So her name is inextricably linked with my period of greatest Star Trek fandom, which I remember with great fondness, and I was sorry to hear that she was ill, a little while ago.
It seems that several writers I follow on Twitter remember her with fondness, too, and they have been relating what a welcoming figure she was when they were starting out, or when they met at Conventions, and she was also the "fairy godmother" of people who had attended the Clarion West writing workshops.

Friday, 29 March 2019

Goodbye, Scott Tracy

I've just heard that Shane Rimmer, the voice of Scott Tracy, has died.
Shane Rimmer was a Canadian actor, who also appeared in The Spy Who Loved Me, with smaller parts in other James Bond films - he's believed to have appeared in more Bond films than any other actor apart from those in recurring roles.
He appeared in many films, including Star Wars, as a Rebel Fighter Technician!
In his long association with Supermarionation, not only did he provide the voice of Scott Tracy, but he also wrote scripts for Captain Scarlet, Joe 90 and Secret Service, as well as providing some of the uncredited voices. He also appeared in UFO and Space:1999.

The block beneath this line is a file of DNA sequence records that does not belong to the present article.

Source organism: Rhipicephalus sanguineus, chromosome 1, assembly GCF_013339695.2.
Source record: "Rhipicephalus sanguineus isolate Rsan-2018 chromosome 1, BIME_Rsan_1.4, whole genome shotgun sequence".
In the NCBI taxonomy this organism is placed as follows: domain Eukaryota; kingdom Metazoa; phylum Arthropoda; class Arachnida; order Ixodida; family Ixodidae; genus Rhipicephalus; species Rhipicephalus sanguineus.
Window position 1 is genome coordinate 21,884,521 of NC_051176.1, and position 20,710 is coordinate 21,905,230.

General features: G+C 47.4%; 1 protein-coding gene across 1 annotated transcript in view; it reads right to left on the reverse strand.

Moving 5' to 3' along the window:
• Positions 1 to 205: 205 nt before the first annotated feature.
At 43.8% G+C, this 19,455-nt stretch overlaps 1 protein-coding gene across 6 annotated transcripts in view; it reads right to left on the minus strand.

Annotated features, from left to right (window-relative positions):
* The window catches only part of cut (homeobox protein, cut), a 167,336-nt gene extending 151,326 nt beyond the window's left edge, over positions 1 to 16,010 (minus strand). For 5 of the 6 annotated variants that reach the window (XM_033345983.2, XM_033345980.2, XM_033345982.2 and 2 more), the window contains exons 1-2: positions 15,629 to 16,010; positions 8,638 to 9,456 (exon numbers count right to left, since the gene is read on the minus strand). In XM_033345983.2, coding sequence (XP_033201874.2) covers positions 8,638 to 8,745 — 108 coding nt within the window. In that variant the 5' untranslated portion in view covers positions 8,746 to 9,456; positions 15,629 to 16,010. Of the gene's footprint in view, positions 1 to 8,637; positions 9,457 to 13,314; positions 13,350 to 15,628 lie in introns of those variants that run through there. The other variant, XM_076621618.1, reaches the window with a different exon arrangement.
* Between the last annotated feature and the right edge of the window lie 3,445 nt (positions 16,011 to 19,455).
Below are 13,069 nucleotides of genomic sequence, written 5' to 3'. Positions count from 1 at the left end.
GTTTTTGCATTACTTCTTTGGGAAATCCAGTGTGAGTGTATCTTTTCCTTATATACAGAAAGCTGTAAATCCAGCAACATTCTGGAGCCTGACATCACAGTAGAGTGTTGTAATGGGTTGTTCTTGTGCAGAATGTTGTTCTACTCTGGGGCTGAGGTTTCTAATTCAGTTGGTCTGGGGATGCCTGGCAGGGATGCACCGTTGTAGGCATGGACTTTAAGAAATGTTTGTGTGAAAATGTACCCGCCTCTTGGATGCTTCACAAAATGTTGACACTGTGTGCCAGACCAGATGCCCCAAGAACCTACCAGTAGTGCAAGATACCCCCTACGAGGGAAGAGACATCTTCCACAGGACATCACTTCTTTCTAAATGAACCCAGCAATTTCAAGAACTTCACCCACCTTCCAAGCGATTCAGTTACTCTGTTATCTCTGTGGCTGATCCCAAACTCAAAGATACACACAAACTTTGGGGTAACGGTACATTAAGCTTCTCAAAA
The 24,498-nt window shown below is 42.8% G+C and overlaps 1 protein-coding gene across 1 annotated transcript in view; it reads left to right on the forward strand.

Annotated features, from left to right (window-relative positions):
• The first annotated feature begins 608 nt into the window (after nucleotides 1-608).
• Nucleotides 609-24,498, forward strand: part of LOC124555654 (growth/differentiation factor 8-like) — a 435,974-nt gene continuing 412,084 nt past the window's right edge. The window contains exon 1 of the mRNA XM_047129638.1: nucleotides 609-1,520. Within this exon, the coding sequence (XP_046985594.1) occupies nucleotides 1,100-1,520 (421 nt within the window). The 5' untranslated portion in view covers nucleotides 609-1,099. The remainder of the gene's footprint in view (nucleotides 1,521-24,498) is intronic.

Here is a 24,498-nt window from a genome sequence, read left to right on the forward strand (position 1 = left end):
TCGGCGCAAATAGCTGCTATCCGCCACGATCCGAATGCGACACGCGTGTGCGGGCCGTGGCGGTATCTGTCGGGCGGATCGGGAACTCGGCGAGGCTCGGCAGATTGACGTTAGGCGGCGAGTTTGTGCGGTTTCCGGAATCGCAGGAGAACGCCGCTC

He also appeared in Doctor Who's brush with the Wild West, The Gunfighters, and appeared in The Persuaders.
He was 89.

Thursday, 21 March 2019

More about Boscastle

I've got to go back - I only saw a fraction of what Boscastle has to offer.
When I got back to work, I found a guidebook to the area. It's by Jim Castling, and it's very comprehensive.
The map at the beginning of the book shows me that the pretty little river that flows through the village (the one that occasionally floods catastrophically) is the River Valency, and it's joined around the Wellington Hotel by the River Jordan.